ISRM Courses

Which School? Which Course? Making an informed decision

There is currently a wide range of courses in ‘Sports Massage’ across the country, with significant differences in terms of quality, depth, duration, format (e.g. full or part time), level, and of course cost.

Most people considering undertaking some form of adult education are about to make a significant time and financial commitment, often involving considerable additional juggling of priorities, life pressures and ‘sacrifices’. They will also usually entertain high expectations about the course envisaged, particularly if contemplating vocational training for a potential career change.

It is therefore vitally important to carry out adequate preliminary research into the various courses and training providers available, to ensure that an informed decision is made.

Courses in ‘Sports and Remedial Massage’, by contrast, are few and far between. These are designed to equip students, on successful completion of their course, with a comprehensive range of sound clinical skills, knowledge, and know-how. This aims to enable them to provide effective assessment and remedial treatment for a wide spectrum of ailments, from minor soft tissue injuries to more complex musculo-skeletal problems, as well as symptom relief and help with certain medical conditions – even in the absence of any known ‘cure’ (chronic conditions).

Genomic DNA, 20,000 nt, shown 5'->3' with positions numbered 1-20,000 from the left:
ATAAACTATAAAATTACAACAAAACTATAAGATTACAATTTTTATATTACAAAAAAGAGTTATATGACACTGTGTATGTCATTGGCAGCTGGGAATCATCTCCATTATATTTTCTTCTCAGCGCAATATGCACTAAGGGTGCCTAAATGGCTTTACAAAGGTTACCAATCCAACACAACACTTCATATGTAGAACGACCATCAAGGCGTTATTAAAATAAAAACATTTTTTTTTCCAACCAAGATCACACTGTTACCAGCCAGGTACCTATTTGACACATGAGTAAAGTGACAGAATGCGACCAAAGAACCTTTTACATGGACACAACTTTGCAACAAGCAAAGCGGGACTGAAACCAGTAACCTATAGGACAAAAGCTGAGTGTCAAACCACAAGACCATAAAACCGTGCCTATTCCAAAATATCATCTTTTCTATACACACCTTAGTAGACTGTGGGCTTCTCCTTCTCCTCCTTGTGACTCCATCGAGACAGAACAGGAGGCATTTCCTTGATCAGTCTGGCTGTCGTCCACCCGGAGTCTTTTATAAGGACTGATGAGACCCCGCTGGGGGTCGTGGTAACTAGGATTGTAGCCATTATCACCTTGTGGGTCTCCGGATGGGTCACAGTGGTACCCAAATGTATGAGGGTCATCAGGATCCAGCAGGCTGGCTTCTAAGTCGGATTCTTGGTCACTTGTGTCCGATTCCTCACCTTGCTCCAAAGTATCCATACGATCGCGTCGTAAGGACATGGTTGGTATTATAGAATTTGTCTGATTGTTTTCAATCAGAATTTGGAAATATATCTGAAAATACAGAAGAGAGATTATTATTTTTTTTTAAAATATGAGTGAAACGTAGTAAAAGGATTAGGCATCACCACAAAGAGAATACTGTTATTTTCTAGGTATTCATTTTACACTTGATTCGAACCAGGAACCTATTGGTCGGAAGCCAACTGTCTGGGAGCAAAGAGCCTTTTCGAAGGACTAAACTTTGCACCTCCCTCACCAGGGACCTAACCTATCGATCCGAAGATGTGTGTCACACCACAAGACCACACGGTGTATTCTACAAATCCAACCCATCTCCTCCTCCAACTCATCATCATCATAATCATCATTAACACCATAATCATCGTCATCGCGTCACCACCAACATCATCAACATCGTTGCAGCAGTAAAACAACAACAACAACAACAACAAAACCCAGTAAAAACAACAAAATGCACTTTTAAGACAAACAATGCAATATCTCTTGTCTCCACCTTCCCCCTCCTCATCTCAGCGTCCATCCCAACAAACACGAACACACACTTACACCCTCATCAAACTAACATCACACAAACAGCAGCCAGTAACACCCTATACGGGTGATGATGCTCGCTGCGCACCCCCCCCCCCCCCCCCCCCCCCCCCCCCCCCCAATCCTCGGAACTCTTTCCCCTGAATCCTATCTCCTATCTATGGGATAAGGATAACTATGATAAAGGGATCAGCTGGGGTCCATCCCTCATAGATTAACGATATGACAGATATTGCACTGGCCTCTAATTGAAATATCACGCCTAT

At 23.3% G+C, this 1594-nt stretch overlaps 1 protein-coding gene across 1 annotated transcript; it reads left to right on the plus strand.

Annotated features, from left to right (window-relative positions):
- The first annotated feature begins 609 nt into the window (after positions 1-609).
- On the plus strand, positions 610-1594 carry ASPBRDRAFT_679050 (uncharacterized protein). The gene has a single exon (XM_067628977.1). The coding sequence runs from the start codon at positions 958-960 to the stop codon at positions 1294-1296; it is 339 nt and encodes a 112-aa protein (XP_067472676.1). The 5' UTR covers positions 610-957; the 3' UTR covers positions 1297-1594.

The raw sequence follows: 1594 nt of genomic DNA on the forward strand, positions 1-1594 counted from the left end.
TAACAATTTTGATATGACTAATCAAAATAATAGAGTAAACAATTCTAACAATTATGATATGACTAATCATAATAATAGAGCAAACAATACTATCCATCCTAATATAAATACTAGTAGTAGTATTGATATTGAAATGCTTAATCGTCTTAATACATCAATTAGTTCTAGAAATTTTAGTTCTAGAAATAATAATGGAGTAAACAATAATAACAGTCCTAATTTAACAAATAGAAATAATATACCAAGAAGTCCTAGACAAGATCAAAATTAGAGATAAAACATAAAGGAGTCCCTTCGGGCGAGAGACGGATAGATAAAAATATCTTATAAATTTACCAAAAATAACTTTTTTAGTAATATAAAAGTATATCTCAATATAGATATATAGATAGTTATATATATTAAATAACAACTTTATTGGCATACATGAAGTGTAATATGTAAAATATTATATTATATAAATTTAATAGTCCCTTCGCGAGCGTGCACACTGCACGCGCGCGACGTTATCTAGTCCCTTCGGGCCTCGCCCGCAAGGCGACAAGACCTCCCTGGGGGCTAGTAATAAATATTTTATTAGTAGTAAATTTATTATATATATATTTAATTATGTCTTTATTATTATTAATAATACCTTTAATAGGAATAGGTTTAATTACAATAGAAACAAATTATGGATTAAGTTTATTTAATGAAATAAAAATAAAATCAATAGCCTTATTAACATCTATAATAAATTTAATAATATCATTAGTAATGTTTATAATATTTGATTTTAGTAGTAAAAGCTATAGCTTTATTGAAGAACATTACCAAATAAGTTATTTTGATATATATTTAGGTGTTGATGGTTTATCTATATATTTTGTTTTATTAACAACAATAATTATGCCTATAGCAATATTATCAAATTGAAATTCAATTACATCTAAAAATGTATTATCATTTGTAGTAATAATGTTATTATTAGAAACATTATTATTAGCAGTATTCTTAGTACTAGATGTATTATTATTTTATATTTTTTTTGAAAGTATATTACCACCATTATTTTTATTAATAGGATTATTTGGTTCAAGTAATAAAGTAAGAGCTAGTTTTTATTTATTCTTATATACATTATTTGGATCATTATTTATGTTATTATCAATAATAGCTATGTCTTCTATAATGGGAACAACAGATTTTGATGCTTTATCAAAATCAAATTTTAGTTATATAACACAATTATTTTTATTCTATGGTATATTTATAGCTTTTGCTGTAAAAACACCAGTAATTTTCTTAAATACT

Sports massage ‘only’ courses generally fall in one of two category levels:

–  NVQ Level 3 courses, which are pitched to meet the fairly elementary corresponding criteria

–  NVQ Level 4 courses, which are required to satisfy higher standards of training.

Level 3 courses

On the positive side, Level 3 courses such as for instance ITEC courses, are usually subsidised, and therefore very affordable. They are mostly conveniently run part-time, usually taking place either on a weekday evening, or at weekends. More rarely, they take the form of an intensive full-time weekday course over a number of weeks.

On the negative side, they can vary widely in quality, duration, curriculum content, and therefore learning outcomes. They are only self-validated (i.e. they carry no external validation), which inevitably results in significant discrepancies in quality. In addition, not all Level 3 courses include formal coursework submissions and/or practical assessments, let alone final examinations. Hence the unreliable, widely differing level of competency achieved on successful completion of these courses.